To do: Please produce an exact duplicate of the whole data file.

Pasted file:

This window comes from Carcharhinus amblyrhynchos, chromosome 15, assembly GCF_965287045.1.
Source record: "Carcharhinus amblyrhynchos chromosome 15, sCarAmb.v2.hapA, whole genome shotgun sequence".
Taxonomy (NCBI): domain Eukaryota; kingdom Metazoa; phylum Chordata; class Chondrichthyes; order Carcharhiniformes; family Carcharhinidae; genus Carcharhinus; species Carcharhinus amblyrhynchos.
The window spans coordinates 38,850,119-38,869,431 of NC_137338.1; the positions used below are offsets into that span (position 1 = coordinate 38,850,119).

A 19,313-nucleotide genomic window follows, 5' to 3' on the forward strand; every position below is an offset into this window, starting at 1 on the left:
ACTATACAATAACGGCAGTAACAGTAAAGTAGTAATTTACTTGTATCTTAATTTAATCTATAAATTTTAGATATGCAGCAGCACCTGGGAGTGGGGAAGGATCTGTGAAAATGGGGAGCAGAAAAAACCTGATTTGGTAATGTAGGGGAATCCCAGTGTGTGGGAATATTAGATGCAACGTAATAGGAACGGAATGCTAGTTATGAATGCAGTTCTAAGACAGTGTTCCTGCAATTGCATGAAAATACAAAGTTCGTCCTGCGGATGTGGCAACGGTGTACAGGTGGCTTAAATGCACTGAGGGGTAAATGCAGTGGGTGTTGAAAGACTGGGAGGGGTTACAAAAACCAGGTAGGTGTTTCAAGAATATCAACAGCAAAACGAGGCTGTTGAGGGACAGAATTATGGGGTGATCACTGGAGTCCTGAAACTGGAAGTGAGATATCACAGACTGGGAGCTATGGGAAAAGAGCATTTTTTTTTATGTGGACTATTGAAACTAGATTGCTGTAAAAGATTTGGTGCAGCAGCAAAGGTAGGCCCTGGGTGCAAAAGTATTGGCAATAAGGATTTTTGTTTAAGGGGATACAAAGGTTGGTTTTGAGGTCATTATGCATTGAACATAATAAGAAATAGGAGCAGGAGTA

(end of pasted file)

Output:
This window comes from Carcharhinus amblyrhynchos, chromosome 15, assembly GCF_965287045.1.
Source record: "Carcharhinus amblyrhynchos chromosome 15, sCarAmb.v2.hapA, whole genome shotgun sequence".
Taxonomy (NCBI): domain Eukaryota; kingdom Metazoa; phylum Chordata; class Chondrichthyes; order Carcharhiniformes; family Carcharhinidae; genus Carcharhinus; species Carcharhinus amblyrhynchos.
The window spans coordinates 38,850,119-38,869,431 of NC_137338.1; the positions used below are offsets into that span (position 1 = coordinate 38,850,119).

A 19,313-nucleotide genomic window follows, 5' to 3' on the forward strand; every position below is an offset into this window, starting at 1 on the left:
ACTATACAATAACGGCAGTAACAGTAAAGTAGTAATTTACTTGTATCTTAATTTAATCTATAAATTTTAGATATGCAGCAGCACCTGGGAGTGGGGAAGGATCTGTGAAAATGGGGAGCAGAAAAAACCTGATTTGGTAATGTAGGGGAATCCCAGTGTGTGGGAATATTAGATGCAACGTAATAGGAACGGAATGCTAGTTATGAATGCAGTTCTAAGACAGTGTTCCTGCAATTGCATGAAAATACAAAGTTCGTCCTGCGGATGTGGCAACGGTGTACAGGTGGCTTAAATGCACTGAGGGGTAAATGCAGTGGGTGTTGAAAGACTGGGAGGGGTTACAAAAACCAGGTAGGTGTTTCAAGAATATCAACAGCAAAACGAGGCTGTTGAGGGACAGAATTATGGGGTGATCACTGGAGTCCTGAAACTGGAAGTGAGATATCACAGACTGGGAGCTATGGGAAAAGAGCATTTTTTTTTATGTGGACTATTGAAACTAGATTGCTGTAAAAGATTTGGTGCAGCAGCAAAGGTAGGCCCTGGGTGCAAAAGTATTGGCAATAAGGATTTTTGTTTAAGGGGATACAAAGGTTGGTTTTGAGGTCATTATGCATTGAACATAATAAGAAATAGGAGCAGGAGTA